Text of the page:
Art Historians Claims Sotehby's Sold Fake Screen

The NY Times is reporting that Sotheby's is being accused by a group of Chinese art historians it recently sold a fake Chinese scroll for $8.2 million.  The scroll was offered as a being created one thousand years ago, but now there are claims it is from the mid 19th century.

Sohteyb's stands by its description but stated it will investigate the claims. There have been many negative reports in the press recently on issues with collecting Asian items with many fakes and mis-representations.  Let the buyer, and the appraiser beware.

The NY Times reports
SHANGHAI — The work “Gong Fu Tie” was billed as a masterpiece of Chinese calligraphy created a thousand years ago, a scroll dominated by just nine characters, set with fluid brush strokes by the Song Dynasty poet Su Shi.

Sotheby’s put the work up for auction in New York last September, expecting it to fetch up to $500,000. After fierce bidding it was acquired for $8.2 million by a wealthy Shanghai businessman and collector, Liu Yiqian.

But just months before it was to go on display at Mr. Liu’s private museum here in Shanghai, three art historians have declared the work a forgery, probably produced in the 19th century using an old method for copying and retracing art works.

The art historians, who are affiliated with the state-run Shanghai Museum, said the scroll Mr. Liu acquired was created between about 1820 and 1871 using a stone carving, not even the original work.

Sotheby’s issued a statement shortly after the allegations were made saying that the auction house stands by the work and intends to investigate the matter.

“Sotheby’s firmly stands by the attribution of ‘The Gong Fu Tie Calligraphy’ to the Song Dynasty poet Su Shi,” the auction house said. “We have not yet been presented with the report referenced in recent media accounts, but take all matters of authenticity seriously and look forward to reviewing and responding to any questions raised. Sotheby’s adheres to the highest ethical standards in the marketplace and reserves all of its legal rights in this matter.”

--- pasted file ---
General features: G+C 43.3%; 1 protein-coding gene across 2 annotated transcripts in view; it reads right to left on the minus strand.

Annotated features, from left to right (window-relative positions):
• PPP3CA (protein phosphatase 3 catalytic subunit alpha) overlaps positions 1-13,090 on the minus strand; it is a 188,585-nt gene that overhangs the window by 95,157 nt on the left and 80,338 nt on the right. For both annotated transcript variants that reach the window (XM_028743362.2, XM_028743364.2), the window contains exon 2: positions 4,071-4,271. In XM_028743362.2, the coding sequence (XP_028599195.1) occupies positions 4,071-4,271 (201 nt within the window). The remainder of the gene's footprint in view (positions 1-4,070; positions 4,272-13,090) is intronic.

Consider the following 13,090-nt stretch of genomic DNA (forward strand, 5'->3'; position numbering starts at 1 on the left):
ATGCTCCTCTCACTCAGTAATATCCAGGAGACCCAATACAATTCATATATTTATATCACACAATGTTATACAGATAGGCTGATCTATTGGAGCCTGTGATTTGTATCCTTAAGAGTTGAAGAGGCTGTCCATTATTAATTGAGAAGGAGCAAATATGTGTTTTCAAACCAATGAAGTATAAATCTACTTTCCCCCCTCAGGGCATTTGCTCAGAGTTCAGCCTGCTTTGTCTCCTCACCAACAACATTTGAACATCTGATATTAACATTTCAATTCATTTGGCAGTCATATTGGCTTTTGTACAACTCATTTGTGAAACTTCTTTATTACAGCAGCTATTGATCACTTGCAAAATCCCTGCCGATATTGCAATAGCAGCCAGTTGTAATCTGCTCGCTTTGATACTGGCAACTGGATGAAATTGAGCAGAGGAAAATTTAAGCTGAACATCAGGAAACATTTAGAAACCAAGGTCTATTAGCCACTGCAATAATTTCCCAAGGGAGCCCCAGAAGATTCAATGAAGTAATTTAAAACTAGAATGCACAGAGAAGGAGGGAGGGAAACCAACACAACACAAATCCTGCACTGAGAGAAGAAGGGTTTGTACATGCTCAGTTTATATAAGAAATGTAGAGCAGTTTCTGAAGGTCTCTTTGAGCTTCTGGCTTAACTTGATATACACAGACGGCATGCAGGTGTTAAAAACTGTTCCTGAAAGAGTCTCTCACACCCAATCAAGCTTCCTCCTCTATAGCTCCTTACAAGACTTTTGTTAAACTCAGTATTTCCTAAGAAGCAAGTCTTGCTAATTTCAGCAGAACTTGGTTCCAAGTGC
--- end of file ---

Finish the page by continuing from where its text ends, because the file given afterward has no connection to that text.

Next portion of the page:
If the work is deemed a forgery it could be a major setback for Sotheby’s, which is expanding in China and marketing its high standard of expertise to collectors in and outside of China. Like Christie’s, Sotheby’s competes on its reputation and its ability to stand by the authenticity of the works it puts up for auction.

Still, because of Chinese government restrictions neither Sotheby’s nor Christie’s is allowed to sell ancient Chinese paintings or art works that are defined as cultural relics in mainland China. When they auction such works it is typically done in New York, London and Hong Kong.

Over the weekend Mr. Liu, the Shanghai collector, told local Chinese journalists that he was surprised by the finding of the Shanghai art historians and that he would await a review by Sotheby’s and independent experts. If the work turns out to be a forgery he expects to get a refund, he said.

A Shanghai Museum spokesperson said the scholars could not be reached for comment Monday but that they would publish a report on their findings.

The controversy over the Su Shi works comes at a time when Chinese auction houses are under scrutiny for selling fakes and forgeries, which experts say are now widespread in the Chinese art market.

But China’s tradition of copying old works to preserve them but also to learn traditional techniques goes back centuries and makes it difficult even for leading scholars to determine the authenticity of a piece.

The piece by Su Shi (1037-1101) was considered one of the greatest works of calligraphy, and had seals indicating it had been owned by other great Chinese artists and scholars.
Source: The NY Times

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